Anyhow… my husband and I have been going round and round on this *constantly* and it’s giving me a headache. And to top it all off, the other day, my husband had the audacity to utter the words that I never thought I’d hear him say. “My mom stayed home, yours did. Why can’t you? They only had five TV channels and no internet. You’ve got 200+ channels, your laptop, and your online friends.” I honestly don’t know how I restrained myself from choking him right there and then. (Perhaps it was the sleeping baby not ten feet away? Whatever the reason, he should count himself lucky.)

Do you or your readers have any advice on how to handle this? I don’t want to have the same argument over and over for the next four years. And short of having my two best mom friends (who live clear across the country!) come out and kick his butt, I just can’t see a solution. (Or even a compromise.)

Thank you,
(Queen of parentheses)

Here’s a little scoop on the behind-the-scenes goings-on here at Ye Olde Advice Smackdown: Most of the time I read a life-dilemma-related question and write my answer almost immediately, since I’ve found that my gut-reaction answer seems to USUALLY be the best one, or at least the best one I’m capable of coming up with. Sometimes, though, I’ll read a question and opt not to answer it right then, preferring to let it marinate in my brain a bit, or play Devil’s Advocate with myself to make sure I’ve looked at it from all angles.

Confession: I read your question a couple weeks ago. My gut reaction was to give your husband a verbal smackdown into the next Millennium. I decided to maybe take a little time instead. And a walk. Outside. While gesturing furiously with my hands while preaching an imaginary sermon until my neighbors called the authorities.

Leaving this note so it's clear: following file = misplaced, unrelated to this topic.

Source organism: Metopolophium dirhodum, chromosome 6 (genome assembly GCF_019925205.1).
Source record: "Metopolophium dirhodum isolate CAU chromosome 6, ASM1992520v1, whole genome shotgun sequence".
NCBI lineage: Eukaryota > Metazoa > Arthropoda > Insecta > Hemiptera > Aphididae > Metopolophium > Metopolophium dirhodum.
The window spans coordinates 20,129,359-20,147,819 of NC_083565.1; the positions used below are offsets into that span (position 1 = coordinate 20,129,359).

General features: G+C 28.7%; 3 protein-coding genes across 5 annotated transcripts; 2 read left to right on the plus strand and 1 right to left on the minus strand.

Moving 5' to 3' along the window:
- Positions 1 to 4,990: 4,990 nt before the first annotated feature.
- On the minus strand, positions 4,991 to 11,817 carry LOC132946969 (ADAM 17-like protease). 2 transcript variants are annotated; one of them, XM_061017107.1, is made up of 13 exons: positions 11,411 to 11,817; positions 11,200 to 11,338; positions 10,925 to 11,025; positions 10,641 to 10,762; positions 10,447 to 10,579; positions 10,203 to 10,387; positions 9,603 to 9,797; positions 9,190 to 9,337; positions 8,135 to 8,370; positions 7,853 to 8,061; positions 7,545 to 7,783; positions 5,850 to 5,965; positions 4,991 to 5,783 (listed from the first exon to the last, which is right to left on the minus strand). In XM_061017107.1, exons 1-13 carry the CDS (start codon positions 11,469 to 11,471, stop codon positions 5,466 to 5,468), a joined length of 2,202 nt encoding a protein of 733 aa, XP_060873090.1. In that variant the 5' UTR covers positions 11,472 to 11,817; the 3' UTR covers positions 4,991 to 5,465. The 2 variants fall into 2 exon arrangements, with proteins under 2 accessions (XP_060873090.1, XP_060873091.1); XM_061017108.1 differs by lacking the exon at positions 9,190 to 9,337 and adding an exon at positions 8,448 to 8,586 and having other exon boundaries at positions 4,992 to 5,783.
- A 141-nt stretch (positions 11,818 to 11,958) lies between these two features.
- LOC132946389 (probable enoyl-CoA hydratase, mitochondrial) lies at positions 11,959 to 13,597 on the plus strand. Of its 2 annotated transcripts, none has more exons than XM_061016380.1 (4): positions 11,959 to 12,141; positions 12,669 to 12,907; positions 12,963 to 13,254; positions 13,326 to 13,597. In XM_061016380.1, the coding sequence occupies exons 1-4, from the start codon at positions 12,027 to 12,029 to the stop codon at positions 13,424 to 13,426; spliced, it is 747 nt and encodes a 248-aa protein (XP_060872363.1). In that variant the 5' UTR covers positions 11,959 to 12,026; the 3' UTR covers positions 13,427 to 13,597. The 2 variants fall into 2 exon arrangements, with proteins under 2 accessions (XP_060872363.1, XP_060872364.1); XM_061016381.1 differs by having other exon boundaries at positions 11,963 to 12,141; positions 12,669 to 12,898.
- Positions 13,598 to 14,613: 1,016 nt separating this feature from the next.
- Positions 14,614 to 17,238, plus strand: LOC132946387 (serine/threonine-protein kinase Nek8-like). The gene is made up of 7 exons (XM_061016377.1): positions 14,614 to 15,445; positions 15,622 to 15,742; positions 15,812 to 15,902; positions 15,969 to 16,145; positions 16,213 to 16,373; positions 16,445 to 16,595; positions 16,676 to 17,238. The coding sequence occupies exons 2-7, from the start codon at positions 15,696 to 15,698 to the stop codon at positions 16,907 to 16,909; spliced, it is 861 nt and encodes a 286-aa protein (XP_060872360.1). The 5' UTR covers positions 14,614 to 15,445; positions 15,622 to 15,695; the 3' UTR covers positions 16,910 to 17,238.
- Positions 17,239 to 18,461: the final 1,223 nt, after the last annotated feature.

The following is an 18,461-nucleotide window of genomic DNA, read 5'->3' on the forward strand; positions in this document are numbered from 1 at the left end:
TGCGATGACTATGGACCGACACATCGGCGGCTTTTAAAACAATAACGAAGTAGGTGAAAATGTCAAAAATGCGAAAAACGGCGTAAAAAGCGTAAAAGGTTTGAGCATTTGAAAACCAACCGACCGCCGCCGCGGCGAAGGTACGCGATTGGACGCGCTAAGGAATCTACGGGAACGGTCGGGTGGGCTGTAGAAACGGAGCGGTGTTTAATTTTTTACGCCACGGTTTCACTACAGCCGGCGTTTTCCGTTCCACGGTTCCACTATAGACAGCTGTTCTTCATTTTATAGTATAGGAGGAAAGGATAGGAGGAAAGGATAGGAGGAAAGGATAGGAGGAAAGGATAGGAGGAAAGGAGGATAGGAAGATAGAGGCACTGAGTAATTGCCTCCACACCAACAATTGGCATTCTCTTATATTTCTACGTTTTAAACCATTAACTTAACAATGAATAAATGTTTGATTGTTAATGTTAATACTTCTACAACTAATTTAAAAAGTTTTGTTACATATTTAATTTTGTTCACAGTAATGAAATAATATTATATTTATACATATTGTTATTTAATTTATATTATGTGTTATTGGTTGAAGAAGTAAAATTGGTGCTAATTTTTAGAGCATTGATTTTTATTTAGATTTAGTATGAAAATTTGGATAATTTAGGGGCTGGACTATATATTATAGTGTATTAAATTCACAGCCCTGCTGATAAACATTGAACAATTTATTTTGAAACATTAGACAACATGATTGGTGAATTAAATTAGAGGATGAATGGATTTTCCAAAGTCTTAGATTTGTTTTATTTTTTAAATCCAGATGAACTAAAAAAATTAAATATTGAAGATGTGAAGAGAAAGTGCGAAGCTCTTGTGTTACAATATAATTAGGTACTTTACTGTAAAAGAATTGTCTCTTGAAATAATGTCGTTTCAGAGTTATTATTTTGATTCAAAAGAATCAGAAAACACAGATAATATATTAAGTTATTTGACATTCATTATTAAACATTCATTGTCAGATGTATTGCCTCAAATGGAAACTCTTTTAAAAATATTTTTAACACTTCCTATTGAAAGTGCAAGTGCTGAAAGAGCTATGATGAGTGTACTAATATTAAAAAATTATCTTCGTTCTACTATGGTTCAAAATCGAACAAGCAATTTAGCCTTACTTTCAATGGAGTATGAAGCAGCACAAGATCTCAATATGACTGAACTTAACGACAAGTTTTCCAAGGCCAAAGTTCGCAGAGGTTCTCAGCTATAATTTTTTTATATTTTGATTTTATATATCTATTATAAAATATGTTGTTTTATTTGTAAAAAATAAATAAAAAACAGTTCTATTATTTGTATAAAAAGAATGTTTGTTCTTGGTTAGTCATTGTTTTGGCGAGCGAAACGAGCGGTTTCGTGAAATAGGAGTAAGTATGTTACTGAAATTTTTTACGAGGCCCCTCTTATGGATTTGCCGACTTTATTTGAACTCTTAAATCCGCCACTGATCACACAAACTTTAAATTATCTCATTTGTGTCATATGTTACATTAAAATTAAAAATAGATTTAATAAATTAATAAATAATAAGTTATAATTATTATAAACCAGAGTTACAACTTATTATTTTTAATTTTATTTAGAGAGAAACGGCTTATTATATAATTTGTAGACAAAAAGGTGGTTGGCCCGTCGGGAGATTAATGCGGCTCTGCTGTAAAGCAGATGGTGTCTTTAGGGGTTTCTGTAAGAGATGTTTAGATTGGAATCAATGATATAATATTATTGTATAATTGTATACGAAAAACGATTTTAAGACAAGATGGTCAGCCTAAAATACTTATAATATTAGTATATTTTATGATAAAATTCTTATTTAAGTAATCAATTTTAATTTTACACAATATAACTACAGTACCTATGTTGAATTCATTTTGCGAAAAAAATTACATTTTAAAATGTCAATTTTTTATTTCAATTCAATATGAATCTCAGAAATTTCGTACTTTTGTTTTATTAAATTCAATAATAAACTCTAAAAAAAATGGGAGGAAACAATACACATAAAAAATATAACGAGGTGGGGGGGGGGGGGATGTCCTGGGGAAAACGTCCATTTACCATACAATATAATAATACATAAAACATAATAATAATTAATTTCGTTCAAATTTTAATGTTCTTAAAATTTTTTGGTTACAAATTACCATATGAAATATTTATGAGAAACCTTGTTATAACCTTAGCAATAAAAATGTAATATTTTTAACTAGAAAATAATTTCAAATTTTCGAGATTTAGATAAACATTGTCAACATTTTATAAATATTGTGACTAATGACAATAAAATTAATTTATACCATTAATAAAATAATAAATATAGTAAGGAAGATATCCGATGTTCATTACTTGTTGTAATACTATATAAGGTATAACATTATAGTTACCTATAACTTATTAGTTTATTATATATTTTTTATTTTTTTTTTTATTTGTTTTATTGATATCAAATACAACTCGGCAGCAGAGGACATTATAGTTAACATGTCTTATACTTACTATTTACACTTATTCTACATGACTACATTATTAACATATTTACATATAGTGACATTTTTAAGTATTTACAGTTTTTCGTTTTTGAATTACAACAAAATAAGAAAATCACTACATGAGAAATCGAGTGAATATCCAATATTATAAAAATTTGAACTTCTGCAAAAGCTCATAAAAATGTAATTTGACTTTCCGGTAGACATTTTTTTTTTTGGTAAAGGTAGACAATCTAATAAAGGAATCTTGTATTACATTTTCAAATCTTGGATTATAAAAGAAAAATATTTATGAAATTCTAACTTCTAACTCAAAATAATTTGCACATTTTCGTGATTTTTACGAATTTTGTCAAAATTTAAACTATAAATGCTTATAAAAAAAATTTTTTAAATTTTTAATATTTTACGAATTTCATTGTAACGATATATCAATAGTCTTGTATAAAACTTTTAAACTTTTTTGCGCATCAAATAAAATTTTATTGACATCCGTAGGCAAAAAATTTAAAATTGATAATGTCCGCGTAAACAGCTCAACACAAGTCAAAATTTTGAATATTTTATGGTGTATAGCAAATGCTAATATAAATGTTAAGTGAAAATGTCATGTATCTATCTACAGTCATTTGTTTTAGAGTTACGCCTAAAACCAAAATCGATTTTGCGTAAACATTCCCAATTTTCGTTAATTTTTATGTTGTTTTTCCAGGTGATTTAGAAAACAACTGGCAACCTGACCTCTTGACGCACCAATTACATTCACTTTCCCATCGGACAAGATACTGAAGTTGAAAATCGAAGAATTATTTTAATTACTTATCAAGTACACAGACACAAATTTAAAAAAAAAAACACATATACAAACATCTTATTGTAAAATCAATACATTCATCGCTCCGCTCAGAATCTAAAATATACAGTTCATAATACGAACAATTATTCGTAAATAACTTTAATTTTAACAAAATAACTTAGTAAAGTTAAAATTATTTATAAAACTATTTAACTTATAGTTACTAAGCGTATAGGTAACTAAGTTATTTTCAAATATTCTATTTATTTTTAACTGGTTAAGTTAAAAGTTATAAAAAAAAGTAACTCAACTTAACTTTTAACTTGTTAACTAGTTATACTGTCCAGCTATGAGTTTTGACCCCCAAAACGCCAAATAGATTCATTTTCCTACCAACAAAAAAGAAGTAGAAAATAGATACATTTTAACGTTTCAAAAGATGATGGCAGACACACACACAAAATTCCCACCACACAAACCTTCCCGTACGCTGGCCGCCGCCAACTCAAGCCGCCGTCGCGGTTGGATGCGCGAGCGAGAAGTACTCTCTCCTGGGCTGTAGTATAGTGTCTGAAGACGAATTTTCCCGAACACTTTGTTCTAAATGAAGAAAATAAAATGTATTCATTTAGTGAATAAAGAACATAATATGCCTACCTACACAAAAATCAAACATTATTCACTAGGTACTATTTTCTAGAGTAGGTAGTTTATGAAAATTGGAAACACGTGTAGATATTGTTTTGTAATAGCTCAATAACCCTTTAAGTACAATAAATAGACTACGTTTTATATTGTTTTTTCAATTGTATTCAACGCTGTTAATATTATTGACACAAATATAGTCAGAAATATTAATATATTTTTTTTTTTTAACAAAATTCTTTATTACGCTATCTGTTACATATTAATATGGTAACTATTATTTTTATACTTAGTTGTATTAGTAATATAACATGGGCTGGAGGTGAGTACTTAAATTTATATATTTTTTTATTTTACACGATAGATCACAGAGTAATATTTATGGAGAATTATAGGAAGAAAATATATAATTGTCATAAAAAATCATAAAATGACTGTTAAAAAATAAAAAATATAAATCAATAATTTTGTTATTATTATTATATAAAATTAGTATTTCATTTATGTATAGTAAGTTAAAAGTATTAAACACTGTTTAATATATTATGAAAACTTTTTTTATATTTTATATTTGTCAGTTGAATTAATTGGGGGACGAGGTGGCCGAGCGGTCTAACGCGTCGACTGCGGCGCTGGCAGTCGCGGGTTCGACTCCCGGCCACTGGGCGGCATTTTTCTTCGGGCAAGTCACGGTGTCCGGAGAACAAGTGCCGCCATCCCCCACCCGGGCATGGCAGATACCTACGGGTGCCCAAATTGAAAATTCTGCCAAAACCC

So here we are. I have thought about your question and had a very nice state-mandated rest at that hospital where they gave me lollipops without the stick. And…I still just want to sit here and point out all the million zillion things that he is TOTALLY WRONG ABOUT.

Look. I stay home. I had pretty much the opposite experience as you: my weeks of maternity leave advanced with increasing dread of having to go back. As soon as I returned, I was essentially plotting my exit. I also had a husband who wanted me to work, who had no problem with daycare, who was deeply nervous about the prospect of being the primary breadwinner and worried about my future earnings and career path and all of that.

So we made compromises (I didn’t quit until I had X amount of steady freelance work coming in [including this very column, huzzah!], and we’d figured out how to reduce our monthly expenses by X amount) and made it work. Because ultimately: IT WAS WHAT I WANTED. Both as a mother and as a wanna-be fledgling writer-type person. I’m not saying we as women get to make these decisions completely on our own and independent of our partner’s wishes, but…you know…we are adults who deserve some autonomy in our own major life decisions. And choosing to exit the workforce is a major life decision that can affect the rest of your life, even when we’re talking about a job that’s “optional” and only provides money for “extras.”